No quick fix for Trump on reshoring pharma from Ireland

Irish medicines industry remains alert to longer-term dangers for investment in State

Ireland’s pharmaceutical sector remains confident of its strength in the face of US president Donald Trump’s latest comments about bringing medicine production back to the US, but not complacent. Photograph: Oliver Contreras / EPA

Ireland’s pharmaceutical sector remains confident of its strength in the face of US president Donald Trump’s latest comments about bringing medicine production back to the US, but not complacent. Photograph: Oliver Contreras / EPA

 

Ireland’s pharmaceutical sector remains confident of its strength in the face of US president Donald Trump’s latest broadside, but not complacent.

Ireland Inc found itself in the uncomfortable position of being bracketed with China as the US president spoke of countries on which the US was dependent for supplies of medicines.

“It’s not only China,” he said in a town hall-style interview with Fox News from the foot of the Lincoln Memorial in Washington DC, “you take a look at Ireland – they make our drugs. Everybody makes our drugs except us. We’re bringing the whole supply chain back.”

This is not the first time that Ireland has found itself on the president’s radar in his on-again, off-again battle of wills with America’s pharmaceuticals sector. As recently as March, when Mr Trump first came under pressure over the growing impact of Covid-19 in the United States, he used a White House press conference to announce that his administration was looking at ways of bringing production of pharmaceuticals and medical devices back to the US.

“We have to be able to take care of our country,” the president said.

In the meantime, the US has rapidly become the country worst affected by coronavirus, with almost a third of worldwide cases – almost five times as much as its nearest contender – and over quarter of global deaths, increasing pressure on the US president over the framing of policy to address the crisis.

Not for the first time, Mr Trump’s has chosen attack as the best form of defence, keeping one eye also on the looming presidential election in November.

Mobile

While alert to the chilling influence that presidential pronouncements can have in corporate boardrooms, senior figures in Ireland’s pharma sector note that the big US pharma companies have more solid foundations in Ireland than might be realised in the White House. But they are not so confident as to stand up publicly to the US president, with no one prepared to comment on the record outside a brief statement from IDA Ireland.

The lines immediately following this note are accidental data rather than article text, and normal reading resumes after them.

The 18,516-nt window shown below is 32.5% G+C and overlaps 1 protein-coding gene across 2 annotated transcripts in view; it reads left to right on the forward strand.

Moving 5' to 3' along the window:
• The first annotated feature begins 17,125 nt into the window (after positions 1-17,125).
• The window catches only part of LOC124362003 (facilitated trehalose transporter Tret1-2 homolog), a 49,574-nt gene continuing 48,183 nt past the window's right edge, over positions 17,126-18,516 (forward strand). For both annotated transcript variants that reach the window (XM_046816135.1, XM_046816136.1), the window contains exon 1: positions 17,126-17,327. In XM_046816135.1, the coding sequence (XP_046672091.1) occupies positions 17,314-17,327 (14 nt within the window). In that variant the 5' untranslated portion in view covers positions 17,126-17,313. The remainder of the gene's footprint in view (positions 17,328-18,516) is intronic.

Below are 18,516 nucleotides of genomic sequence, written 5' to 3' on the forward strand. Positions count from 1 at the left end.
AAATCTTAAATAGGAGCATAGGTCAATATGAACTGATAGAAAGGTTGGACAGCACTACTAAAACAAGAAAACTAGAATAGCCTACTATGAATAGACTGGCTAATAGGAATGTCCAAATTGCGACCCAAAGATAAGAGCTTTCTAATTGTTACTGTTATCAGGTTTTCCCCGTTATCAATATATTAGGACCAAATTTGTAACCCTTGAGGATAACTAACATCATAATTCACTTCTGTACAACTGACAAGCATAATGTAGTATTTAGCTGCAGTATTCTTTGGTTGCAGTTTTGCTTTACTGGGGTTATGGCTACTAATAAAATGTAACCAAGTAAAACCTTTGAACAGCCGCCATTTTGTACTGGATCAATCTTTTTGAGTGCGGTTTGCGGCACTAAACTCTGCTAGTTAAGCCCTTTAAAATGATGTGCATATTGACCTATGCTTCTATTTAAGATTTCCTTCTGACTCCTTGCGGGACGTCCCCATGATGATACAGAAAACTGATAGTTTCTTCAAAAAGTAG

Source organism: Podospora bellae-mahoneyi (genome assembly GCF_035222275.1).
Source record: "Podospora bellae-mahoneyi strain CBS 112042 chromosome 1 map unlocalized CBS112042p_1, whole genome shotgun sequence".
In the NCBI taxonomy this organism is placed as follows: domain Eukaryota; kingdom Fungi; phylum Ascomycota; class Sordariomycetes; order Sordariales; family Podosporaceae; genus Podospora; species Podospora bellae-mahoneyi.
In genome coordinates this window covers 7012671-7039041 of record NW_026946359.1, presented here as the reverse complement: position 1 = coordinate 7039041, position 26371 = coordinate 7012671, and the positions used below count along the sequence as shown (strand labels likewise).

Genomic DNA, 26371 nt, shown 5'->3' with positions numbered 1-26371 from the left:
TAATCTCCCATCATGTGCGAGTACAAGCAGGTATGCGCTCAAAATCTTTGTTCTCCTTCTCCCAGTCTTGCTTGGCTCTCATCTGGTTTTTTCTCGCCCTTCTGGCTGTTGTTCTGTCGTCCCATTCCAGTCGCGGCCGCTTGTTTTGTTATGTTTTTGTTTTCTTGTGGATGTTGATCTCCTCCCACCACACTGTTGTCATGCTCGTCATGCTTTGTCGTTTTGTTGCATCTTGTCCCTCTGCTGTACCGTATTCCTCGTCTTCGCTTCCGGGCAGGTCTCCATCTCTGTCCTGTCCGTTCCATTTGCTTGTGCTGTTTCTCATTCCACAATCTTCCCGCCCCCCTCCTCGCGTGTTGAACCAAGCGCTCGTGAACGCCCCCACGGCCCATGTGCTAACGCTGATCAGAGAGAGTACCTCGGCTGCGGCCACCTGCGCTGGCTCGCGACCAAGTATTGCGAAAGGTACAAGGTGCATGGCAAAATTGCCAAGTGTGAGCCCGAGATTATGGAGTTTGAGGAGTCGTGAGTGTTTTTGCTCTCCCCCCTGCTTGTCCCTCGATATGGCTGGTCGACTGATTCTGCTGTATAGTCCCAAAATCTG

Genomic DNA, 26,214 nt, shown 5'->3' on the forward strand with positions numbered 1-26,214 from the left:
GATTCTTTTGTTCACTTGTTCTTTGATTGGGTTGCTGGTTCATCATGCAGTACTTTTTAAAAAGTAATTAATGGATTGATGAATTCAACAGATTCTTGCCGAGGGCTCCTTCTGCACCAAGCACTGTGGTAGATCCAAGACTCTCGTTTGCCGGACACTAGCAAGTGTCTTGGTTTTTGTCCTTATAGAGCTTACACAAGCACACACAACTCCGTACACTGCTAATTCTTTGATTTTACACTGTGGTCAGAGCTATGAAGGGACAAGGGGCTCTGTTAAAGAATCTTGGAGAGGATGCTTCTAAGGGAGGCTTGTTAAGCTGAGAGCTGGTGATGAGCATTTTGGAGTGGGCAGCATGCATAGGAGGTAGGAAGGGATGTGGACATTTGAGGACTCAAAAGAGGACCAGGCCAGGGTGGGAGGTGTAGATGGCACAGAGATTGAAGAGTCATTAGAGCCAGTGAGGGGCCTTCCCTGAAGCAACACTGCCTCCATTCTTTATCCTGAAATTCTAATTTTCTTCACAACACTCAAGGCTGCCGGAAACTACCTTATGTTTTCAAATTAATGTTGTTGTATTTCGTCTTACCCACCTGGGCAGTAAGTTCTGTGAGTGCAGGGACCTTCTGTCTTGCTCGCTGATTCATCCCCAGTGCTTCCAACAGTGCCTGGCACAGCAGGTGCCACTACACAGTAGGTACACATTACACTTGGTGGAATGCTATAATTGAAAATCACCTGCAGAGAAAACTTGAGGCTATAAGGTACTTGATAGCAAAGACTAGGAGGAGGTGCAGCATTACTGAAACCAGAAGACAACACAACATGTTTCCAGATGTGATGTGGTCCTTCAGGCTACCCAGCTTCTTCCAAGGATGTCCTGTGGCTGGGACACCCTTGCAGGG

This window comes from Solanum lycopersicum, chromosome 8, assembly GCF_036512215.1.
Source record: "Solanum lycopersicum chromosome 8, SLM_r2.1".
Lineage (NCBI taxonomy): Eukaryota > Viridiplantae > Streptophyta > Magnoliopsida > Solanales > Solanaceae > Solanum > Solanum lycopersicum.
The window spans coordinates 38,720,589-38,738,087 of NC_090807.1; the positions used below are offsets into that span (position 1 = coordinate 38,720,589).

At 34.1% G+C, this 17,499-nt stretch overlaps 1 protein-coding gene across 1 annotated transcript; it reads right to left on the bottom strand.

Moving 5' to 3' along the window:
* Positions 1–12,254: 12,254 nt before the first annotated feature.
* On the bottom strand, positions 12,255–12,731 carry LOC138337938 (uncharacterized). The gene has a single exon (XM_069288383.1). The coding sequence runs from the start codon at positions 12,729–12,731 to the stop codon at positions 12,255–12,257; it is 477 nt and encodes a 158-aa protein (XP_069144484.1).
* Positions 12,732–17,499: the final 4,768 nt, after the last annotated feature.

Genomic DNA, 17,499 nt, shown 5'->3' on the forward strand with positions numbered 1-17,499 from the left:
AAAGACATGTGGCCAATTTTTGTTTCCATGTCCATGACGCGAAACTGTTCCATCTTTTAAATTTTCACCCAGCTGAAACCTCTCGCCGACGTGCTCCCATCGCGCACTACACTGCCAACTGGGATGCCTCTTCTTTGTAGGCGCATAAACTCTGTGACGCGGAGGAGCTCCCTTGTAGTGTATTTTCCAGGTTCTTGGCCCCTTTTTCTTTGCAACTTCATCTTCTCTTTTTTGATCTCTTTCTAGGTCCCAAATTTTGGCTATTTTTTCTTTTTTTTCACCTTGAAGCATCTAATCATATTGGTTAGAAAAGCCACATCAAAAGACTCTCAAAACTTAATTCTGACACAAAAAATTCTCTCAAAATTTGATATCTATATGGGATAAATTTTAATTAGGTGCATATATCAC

It said: “Ireland’s combination of track record, skills availability, manufacturing quality, consistent pro-enterprise policies, high regulatory standards and access to the European Union, is a mix that appeals to many companies.

“Companies based in Ireland are at the cutting edge of developing and manufacturing complex oftentimes life-saving drugs for patients which are exported throughout the world.”

The issue for the US president is that pharmaceutical investment is less mobile than most. You don’t just ship drug manufacturing equipment anywhere, never mind across international boundaries, and expect to recommence production quickly.

Every a minor change in process, supply chain and logistics requires regulatory clearance. Getting full clearance for a relocation of a plant could take from three to five years. For drugs that can have an effective patent life of a decade or less from the time they actually come on the market – in the absence of patent extensions – the time and cost of dislocation in the prime of a drug’s earning capacity is not worth it.

“Reshoring is not a long-term strategy,” as one insider put it. And to some degree the question is moot: the economic disruption of the Covid pandemic means that few corporations will have the cash to make major investments, at least in the short term.

Another term

In the longer term though, there is scope for the president to impact future investment decisions, especially if he wins another term.

Already, his landmark corporate tax reform, together with similar change in the UK, has reduced the advantage Ireland had long held in this area. Several industry sources note that Ireland will have to up its game to remain competitive – both at existing plants and in looking to secure future foreign direct investment.

But, there is a consensus among industry sources and policymakers that there is no quick fix for Mr Trump, even if his comments will play well to key parts of his political constituency and more in the same vein can be expected in the coming months.

For now, it has been left to Ireland’s Ambassador to the United States to publicly state the case for the country.

“The presence of US pharma companies in Ireland is of huge value to those companies as they can access EU and other markets tariff free from Ireland. That is ultimately to the significant benefit of the US economy,” said Dan Mulhall in one of a series of social media postings.

“As we strive to get over this Covid-19 crisis, it will be imperative that we continue to have strong, two-way flows of trade and investment across the Atlantic as a driver of economic recovery in Europe and the United States,” he added, noting that international supply chains have remained “fully intact” throughout the crisis.

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